MTA suggests telecommuting if LIRR decides to strike

ByStacey Sager and Web produced by Jennifer Matarese WABC logo
Wednesday, July 16, 2014
Strike threatens, but are you ready to work from home?
Stacey Sager on working from home in the event of an LIRR strike

NEW YORK (WABC) -- If the Long Island Rail Road does decide to strike, the MTA is suggesting that its riders telecommute.

So just how easy is that? Eyewitness News reporter Stacey Sager gave it a try for the day.

She set up her mobile cameras in the car, discussed the story idea with the assignment editor at a caf on the phone, Skyped with an expert from Hofstra on the issue, and even interviewed LIRR riders with her iPhone.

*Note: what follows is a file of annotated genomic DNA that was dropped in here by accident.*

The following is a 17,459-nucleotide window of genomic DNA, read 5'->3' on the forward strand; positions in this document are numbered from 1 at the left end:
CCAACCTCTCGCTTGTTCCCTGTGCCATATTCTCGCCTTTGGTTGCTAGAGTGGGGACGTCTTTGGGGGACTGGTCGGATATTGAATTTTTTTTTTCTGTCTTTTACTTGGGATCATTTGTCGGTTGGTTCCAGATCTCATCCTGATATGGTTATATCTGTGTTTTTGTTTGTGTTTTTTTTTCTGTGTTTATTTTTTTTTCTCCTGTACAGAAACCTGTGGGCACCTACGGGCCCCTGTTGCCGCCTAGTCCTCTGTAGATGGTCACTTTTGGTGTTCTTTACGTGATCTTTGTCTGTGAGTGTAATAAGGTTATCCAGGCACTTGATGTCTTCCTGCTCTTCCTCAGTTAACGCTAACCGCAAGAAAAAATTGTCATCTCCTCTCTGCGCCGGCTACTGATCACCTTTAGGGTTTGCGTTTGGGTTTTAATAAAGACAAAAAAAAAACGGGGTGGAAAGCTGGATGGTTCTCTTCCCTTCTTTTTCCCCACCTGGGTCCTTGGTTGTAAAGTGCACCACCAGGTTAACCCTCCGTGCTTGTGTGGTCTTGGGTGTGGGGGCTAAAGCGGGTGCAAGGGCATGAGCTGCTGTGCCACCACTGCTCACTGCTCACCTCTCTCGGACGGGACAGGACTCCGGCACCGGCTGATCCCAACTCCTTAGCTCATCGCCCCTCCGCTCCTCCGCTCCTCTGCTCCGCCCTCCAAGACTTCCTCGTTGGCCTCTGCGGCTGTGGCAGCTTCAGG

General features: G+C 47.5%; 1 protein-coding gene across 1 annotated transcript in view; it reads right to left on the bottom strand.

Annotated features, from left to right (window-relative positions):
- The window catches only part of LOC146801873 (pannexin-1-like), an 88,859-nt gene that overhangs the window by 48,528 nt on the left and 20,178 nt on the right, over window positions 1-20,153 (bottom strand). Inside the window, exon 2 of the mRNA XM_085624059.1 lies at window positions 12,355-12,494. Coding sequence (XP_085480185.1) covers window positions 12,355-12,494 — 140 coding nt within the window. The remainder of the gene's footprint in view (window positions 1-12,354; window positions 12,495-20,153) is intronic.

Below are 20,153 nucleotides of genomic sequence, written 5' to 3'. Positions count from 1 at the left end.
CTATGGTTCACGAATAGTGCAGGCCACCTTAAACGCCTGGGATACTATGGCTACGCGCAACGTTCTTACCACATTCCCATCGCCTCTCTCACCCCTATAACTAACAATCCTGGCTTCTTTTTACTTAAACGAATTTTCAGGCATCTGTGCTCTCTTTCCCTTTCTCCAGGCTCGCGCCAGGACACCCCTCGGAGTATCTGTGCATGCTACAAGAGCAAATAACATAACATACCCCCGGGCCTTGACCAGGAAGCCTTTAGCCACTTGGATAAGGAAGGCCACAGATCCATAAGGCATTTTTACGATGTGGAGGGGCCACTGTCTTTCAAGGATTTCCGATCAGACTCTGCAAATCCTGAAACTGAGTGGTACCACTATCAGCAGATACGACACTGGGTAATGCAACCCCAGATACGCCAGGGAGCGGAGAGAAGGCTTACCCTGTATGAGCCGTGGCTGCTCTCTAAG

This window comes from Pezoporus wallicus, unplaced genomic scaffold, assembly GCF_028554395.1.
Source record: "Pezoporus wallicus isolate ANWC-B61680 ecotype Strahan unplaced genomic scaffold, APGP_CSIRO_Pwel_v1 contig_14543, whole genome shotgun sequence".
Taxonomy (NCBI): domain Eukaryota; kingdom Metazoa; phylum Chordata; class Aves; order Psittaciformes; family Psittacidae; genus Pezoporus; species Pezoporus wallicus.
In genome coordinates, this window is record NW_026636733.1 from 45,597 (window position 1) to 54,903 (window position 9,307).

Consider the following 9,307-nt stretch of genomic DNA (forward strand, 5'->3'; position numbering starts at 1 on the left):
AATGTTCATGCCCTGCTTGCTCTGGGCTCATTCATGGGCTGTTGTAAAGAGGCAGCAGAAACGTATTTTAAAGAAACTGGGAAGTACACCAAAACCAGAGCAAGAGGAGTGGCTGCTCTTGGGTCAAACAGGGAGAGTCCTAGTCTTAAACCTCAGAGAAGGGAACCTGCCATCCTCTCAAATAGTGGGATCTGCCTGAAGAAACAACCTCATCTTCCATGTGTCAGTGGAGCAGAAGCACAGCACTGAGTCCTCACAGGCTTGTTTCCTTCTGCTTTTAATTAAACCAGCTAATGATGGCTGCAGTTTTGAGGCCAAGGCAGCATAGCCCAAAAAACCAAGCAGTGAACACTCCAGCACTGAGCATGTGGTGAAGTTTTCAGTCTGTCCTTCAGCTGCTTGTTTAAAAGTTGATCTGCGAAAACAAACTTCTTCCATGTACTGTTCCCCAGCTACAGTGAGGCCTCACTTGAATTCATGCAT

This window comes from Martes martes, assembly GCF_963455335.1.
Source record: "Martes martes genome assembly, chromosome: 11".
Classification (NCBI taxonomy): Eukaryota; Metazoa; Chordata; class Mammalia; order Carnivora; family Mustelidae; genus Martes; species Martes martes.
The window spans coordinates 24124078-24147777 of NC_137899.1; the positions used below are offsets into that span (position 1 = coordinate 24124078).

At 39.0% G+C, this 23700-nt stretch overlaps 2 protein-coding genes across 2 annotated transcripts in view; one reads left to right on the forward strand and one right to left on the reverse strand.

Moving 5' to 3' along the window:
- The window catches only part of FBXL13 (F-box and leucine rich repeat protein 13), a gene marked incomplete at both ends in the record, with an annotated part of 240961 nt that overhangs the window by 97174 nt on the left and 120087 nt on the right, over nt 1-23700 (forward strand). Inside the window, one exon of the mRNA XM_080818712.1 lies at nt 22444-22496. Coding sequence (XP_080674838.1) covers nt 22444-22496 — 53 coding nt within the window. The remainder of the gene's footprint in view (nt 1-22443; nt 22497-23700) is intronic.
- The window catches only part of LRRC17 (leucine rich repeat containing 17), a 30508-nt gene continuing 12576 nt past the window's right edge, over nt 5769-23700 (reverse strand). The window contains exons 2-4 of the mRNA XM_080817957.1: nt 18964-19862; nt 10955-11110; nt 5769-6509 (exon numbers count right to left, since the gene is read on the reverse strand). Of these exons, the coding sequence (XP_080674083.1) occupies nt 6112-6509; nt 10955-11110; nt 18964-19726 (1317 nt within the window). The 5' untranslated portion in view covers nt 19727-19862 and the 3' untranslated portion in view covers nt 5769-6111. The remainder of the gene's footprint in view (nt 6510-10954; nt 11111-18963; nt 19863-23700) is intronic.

If you do plan to telecommute, you should block out the time without distractions and make sure you have an area to go to in your home or elsewhere that is relatively noise-free.

Many commuters Eyewitness News spoke to say it would not be an easy situation or in some cases possible at all for them to do this.

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